Now we're back with our own estimates of what these CIOs are actually making right now, in real time, extrapolating from 2015 to 2018.

We find that typical CIO pay has been growing at a compound rate of more than 7 percent per year

We looked at a large subset of those original 74 CIOs, 32 who had held office for five consecutive years, 2011 to 2015.  It's a big enough and inclusive-enough subset (big and small, public and private, geographically diverse) that we feel comfortable projecting our findings to the whole population of 74 CIOs.

From that time-series we projected out three more years to get point-estimates for 2018.

(To be clear, this is total W2 compensation, including base, bonus and "other" as classified by the IRS.  It omits other benefits which are not taxable to the CIO, but which may be significant.)

The median big-endowment CIO made approximately $609,000 in 2011.  Five years later, in 2015, he or she was making about $1,100,000.  That's a rise of about 80 percent over five years.

Stated as a compound annual growth rate (CAGR), that's 12.6 percent per year.

But that's based on historical data.  We then needed to push our trendlines out from 2015 to 2018, for which we have no data.  So, stand back, some freshman math is required.

 

We found that CIO pay is still growing briskly, but that the growth rate seems to be slowing in recent years.

 

From 2015 to 2018, we estimate that the median CIO in our sample grew his/her pay from $1,100,000 to $1,380,000, for a rise of 26percent over three years.

 

As a CAGR, that's 7.1 percent per year.

 

The chart below shows the pay for the 32 CIOs in our study and projections for the 21 who are still in office this year.



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A Total Enterprise Approach to Endowment Management

08 / 02 / 2016
by Charles Skorina | Comments are closed


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Cambridge Elevates Recently Appointed President to CEO

05 / 14 / 2016
by Charles Skorina | Comments are closed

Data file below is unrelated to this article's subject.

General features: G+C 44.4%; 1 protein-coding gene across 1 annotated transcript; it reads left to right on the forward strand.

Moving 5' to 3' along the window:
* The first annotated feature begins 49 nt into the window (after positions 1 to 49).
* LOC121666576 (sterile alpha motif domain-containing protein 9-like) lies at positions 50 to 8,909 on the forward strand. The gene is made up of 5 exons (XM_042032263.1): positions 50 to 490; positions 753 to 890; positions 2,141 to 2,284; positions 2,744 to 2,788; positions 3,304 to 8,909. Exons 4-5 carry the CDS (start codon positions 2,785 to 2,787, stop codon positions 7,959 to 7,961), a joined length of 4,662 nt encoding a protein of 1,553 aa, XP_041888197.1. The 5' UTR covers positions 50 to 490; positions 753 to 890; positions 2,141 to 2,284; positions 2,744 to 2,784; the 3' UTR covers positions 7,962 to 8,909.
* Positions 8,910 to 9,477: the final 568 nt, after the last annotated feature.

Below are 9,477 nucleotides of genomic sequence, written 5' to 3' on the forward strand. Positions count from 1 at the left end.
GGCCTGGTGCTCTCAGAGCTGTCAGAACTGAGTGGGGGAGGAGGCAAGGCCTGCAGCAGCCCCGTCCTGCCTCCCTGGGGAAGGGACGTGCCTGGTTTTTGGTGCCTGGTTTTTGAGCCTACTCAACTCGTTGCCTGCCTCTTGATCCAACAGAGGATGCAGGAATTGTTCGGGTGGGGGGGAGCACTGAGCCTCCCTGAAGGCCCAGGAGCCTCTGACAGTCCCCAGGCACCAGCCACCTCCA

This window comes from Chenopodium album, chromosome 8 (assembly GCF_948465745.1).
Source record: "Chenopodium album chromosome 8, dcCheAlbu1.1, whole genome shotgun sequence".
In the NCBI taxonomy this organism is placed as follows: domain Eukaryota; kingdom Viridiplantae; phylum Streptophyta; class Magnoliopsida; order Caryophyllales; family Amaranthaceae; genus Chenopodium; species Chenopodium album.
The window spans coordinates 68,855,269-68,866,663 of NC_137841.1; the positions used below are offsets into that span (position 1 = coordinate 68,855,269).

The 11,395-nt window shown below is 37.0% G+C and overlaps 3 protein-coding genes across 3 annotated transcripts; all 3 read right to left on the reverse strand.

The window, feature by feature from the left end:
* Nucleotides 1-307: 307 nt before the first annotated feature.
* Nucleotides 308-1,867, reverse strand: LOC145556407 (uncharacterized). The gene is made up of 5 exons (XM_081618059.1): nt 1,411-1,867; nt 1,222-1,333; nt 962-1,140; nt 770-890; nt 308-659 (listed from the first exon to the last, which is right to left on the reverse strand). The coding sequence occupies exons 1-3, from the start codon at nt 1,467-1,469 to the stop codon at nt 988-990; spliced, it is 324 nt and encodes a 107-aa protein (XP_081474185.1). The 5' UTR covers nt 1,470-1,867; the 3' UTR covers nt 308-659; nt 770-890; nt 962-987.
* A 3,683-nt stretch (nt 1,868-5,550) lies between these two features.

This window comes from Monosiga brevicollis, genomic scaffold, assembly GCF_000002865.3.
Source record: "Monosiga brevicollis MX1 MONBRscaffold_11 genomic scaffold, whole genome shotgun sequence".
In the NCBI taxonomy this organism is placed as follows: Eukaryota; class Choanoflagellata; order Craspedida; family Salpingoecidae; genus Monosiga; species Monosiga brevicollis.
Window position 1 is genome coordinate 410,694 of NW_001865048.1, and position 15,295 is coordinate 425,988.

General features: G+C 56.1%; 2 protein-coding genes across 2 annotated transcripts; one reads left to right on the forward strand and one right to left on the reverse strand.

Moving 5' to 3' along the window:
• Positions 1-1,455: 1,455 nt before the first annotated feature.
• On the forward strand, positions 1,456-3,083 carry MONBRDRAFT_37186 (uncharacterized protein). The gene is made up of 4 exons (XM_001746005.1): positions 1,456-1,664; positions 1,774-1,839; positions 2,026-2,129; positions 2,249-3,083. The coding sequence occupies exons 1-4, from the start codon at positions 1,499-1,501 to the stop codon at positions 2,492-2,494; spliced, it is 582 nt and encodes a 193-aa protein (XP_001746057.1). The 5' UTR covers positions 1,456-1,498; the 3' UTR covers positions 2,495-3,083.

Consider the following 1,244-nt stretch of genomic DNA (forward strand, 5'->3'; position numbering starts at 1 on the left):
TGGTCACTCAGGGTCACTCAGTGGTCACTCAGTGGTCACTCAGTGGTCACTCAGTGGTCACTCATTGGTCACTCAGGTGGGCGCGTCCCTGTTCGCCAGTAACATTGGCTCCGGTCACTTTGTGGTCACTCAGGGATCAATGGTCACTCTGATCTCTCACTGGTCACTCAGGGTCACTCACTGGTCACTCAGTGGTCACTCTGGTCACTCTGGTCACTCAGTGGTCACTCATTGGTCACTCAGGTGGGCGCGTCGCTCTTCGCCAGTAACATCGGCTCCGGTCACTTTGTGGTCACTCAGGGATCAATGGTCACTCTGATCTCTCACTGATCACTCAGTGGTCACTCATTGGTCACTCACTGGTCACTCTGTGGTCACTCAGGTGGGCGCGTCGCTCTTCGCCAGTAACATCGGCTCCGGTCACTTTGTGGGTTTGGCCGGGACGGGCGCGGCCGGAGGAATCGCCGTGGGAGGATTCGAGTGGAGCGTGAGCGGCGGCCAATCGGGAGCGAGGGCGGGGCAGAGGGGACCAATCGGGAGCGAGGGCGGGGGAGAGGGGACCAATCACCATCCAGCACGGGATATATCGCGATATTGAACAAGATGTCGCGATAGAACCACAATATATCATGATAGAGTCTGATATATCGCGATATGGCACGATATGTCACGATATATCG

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We Love Our Ranch, but It’s Time to Say Adios

04 / 28 / 2015
by Charles Skorina | Comments are closed

Thirteen years ago my wife and I bought an 80-acre ranch in Carmelo, Uruguay in South America.  

It's out in the country, but only about 60 miles north of the great city of Buenos Aries in neighboring Argentina.

The old stone farmhouse was quaint and traditional (i.e., a little run-down) but we fell in love with it.

Then we replaced the front door.  And then...well, by the time we had finished with construction six years later, we had ourselves a hacienda in the Spanish Mediterranean/Santa Barbara style, with a main house, guest house suites, caretaker's house, and assorted other structures.  We added a few horses, cows, chickens, dogs, cats and presto, our retirement ranch was complete.

It's a great getaway because it's summer down there when it's winter in North America.  The mild climate, safety and stability, and the friendly people all led us to buy in little Uruguay instead of one of its giant but turbulent neighbors: Brazil to the north, or Argentina to the south and west.

Uruguay is the safest country in South America.  Property rights are secure for both citizens and foreigners; and the weather is pretty much the same as southern California, except that the rains are regular and there is plenty of water.

It's a beautiful, peaceful place to relax when you really need to get away from it all, but it's a long commute from California.

My search work, which I love, does not leave us as much time as we would like for the long trip down and back.  It's a much easier trip for someone living on the east coast to connect to Montevideo or Buenos Aries from New York or Miami.

So, we've reluctantly decided it's time to sell.

The links below will take you to a lot of photographs of the house, grounds, and surrounding area which will give you a much better idea of what it's like.

Please feel free to contact me directly if you have questions, or you can call our broker, Patrick Archer.

See: https://www.facebook.com/EstanciaTierraSanta

See: http://estanciatierrasanta.com/

Patrick Archer: patrick@investba.com

USA:  1.800.251.2720  URY:  598.98.822.048  Skype: patrickarcher